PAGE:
The founder has inaugurated a special era -- the 'Yuyomayam' era -- which dates from the 1st October, 1881. The Christian era is called the 'Janaka' era of the era of the Father. New names are given to the twelve months of the year and to the seven days of the week. A new sacerdotal language has been elaborated out of Sanskrit, Hebrew and Syriac, of which the first predominates.
The social life of the community is equally interesting. They have their exogamous divisions or gotras like the Brahmins and are grouped into gramams (villages). Their women wear coloured cloths and a small petticoat or bodice after the fashion of caste Hindus. Neither men nor women are permitted to wear any ornaments. Marriage takes place in the presence of the priest and is registered. Animal food is entirely forbidden. They dispose of the dead in their own premises like the Malabar Hindus but do not cremate them."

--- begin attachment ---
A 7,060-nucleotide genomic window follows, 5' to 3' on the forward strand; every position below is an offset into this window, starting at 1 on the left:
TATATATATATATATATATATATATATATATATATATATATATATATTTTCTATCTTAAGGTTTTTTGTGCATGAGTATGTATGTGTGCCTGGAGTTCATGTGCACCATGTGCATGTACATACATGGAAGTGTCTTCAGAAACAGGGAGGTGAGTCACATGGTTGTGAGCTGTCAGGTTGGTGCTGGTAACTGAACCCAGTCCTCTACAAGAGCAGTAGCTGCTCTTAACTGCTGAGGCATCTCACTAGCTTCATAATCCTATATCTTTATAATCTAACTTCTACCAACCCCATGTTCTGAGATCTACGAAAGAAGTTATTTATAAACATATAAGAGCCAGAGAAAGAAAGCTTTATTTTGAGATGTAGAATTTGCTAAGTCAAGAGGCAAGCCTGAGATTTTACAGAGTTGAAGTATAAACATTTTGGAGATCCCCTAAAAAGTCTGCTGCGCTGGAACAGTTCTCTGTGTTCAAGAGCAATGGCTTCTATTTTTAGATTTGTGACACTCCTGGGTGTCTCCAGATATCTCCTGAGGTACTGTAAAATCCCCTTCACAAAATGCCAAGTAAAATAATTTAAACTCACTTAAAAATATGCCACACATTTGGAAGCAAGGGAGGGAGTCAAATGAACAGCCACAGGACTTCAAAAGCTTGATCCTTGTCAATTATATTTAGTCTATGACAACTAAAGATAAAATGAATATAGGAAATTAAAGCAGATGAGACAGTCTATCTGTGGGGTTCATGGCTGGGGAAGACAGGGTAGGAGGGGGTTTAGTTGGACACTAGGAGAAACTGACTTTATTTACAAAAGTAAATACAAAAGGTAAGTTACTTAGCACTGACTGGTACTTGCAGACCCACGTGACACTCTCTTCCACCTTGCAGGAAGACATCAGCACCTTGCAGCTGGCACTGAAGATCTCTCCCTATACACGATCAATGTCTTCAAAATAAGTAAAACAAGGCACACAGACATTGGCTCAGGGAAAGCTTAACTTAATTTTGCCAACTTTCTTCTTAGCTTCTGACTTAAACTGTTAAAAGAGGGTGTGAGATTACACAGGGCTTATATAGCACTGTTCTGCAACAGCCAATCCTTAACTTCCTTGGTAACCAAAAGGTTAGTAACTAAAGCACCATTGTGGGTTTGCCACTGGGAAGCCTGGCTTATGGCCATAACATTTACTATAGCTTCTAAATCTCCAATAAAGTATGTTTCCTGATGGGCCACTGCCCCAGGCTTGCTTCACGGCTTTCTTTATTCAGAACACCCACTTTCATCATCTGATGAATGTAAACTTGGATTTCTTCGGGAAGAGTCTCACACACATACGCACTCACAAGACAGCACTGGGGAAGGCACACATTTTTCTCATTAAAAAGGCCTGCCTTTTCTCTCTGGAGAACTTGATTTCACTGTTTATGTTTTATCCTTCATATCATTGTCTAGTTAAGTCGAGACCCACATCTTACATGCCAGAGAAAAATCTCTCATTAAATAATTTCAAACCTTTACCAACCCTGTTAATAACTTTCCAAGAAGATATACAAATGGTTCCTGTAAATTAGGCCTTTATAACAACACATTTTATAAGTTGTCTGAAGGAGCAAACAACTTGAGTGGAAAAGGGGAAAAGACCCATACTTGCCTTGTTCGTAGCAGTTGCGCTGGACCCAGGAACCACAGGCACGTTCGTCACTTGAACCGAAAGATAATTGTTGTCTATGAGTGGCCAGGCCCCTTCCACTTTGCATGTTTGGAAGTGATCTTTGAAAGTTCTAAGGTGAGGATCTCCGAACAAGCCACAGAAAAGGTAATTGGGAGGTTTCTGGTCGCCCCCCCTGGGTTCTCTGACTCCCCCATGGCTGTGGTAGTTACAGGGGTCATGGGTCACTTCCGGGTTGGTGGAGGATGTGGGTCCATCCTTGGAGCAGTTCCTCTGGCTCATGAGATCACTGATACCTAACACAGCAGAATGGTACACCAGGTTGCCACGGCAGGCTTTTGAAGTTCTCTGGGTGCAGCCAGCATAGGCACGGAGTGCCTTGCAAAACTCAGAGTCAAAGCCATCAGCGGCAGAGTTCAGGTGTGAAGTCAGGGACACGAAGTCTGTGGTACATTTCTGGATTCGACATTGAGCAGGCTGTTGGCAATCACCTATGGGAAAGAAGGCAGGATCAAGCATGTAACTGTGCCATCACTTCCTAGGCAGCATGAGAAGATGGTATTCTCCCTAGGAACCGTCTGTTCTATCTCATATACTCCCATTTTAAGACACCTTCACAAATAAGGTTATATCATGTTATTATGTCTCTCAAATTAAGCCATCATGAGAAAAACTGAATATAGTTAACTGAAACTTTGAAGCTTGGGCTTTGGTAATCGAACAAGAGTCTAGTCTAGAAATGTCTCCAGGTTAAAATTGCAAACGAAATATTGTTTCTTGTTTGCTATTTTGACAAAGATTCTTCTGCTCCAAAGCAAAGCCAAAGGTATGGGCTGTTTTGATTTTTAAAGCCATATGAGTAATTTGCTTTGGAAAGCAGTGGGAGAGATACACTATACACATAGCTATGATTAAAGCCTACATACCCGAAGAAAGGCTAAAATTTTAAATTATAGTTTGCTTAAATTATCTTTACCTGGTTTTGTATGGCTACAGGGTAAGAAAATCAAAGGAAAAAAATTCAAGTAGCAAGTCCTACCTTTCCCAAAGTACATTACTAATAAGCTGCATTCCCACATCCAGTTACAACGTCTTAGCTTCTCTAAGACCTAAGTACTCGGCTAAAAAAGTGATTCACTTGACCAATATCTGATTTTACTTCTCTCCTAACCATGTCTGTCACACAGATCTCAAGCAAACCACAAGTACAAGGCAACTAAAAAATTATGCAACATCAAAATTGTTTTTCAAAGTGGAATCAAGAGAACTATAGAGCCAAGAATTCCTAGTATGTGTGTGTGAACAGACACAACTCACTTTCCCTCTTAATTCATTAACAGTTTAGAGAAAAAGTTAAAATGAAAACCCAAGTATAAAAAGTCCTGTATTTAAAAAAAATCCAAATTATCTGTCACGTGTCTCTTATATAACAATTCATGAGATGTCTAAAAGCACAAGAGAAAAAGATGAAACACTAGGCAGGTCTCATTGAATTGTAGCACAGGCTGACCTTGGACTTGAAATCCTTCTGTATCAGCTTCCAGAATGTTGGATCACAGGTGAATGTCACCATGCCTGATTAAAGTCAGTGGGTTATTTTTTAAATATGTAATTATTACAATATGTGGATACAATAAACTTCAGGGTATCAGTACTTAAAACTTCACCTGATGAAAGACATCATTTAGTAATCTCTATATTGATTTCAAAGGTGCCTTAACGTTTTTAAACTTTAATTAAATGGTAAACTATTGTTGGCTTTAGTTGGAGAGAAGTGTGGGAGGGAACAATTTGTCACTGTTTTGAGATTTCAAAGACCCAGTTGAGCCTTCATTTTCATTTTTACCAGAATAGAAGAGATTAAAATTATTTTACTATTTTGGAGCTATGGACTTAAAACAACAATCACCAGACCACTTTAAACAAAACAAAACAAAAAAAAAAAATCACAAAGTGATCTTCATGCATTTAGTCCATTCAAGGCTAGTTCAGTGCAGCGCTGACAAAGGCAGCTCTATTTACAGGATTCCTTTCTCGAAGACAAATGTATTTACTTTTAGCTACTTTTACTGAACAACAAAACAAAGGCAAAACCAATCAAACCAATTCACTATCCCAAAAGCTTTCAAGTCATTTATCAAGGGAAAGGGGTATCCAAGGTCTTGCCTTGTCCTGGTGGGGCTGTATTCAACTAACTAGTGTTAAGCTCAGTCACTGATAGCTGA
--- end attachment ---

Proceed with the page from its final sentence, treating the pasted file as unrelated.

There is a note about the sect of Christians known as 'Yuyomayams' in Nagam Aiya's Travancore State Manual Vol. II, pages 130 to 134 on almost identical terms. It is therefore clear that members of Yuyomayam sect are Christians. Further in the case before us it is admitted that Koruthu Idicula the original owner of the property was a Christian. Idicula Thomas his son must be presumed to have his father's religion. It is the case of the defendant that Koruthu Idicula and Idicula Thomas ceased to be Christians by becoming members of the Yuyomayam sect. The onus is upon the defendant to establish that both the father and son ceased to be Christians. There is no evidence to prove the same. There is no basis to support the contention of the defendant that members of the Yuyomayam sect form a separate religious class. All the records filed in the case prove that they are considered as a sect among Christians, If so, the Christian Succession Act of Travancore which is applicable to the Christians must govern them. Under the said Act the plaintiffs are entitled to claim one half share in the assets of Idicula Thomas. We therefore set aside the judgment and decree of the court below and: pass a preliminary decree declaring the right of the plaintiffs to one half of the plaint schedule properties. The Trial Court will pass a final decree dividing the properties by metes and bounds. The plaintiffs will be entitled to profits due in respect of their share from the date of the institution of the suit. The parties will bear their cost till now. Future costs will be provided for in the final decree to be passed.;